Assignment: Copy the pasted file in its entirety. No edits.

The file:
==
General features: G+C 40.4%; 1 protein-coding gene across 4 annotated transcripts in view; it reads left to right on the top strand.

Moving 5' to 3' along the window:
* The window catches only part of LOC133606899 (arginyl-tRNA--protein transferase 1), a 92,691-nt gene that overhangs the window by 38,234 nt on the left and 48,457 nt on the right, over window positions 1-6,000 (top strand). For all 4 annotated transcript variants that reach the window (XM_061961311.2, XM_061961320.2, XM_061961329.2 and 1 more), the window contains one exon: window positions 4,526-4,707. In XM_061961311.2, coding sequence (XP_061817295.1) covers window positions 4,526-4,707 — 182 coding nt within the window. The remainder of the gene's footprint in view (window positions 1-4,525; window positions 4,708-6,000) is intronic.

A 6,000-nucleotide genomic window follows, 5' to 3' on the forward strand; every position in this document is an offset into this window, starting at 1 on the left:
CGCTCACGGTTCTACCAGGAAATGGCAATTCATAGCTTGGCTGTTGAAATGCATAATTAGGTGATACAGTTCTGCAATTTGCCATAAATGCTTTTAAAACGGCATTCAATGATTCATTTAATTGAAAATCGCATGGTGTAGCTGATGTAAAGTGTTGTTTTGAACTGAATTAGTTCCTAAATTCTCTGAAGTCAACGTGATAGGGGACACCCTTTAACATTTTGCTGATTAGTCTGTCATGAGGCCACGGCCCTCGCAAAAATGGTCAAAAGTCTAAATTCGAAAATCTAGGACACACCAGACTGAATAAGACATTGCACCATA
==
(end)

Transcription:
General features: G+C 40.4%; 1 protein-coding gene across 4 annotated transcripts in view; it reads left to right on the top strand.

Moving 5' to 3' along the window:
* The window catches only part of LOC133606899 (arginyl-tRNA--protein transferase 1), a 92,691-nt gene that overhangs the window by 38,234 nt on the left and 48,457 nt on the right, over window positions 1-6,000 (top strand). For all 4 annotated transcript variants that reach the window (XM_061961311.2, XM_061961320.2, XM_061961329.2 and 1 more), the window contains one exon: window positions 4,526-4,707. In XM_061961311.2, coding sequence (XP_061817295.1) covers window positions 4,526-4,707 — 182 coding nt within the window. The remainder of the gene's footprint in view (window positions 1-4,525; window positions 4,708-6,000) is intronic.

A 6,000-nucleotide genomic window follows, 5' to 3' on the forward strand; every position in this document is an offset into this window, starting at 1 on the left:
CGCTCACGGTTCTACCAGGAAATGGCAATTCATAGCTTGGCTGTTGAAATGCATAATTAGGTGATACAGTTCTGCAATTTGCCATAAATGCTTTTAAAACGGCATTCAATGATTCATTTAATTGAAAATCGCATGGTGTAGCTGATGTAAAGTGTTGTTTTGAACTGAATTAGTTCCTAAATTCTCTGAAGTCAACGTGATAGGGGACACCCTTTAACATTTTGCTGATTAGTCTGTCATGAGGCCACGGCCCTCGCAAAAATGGTCAAAAGTCTAAATTCGAAAATCTAGGACACACCAGACTGAATAAGACATTGCACCATA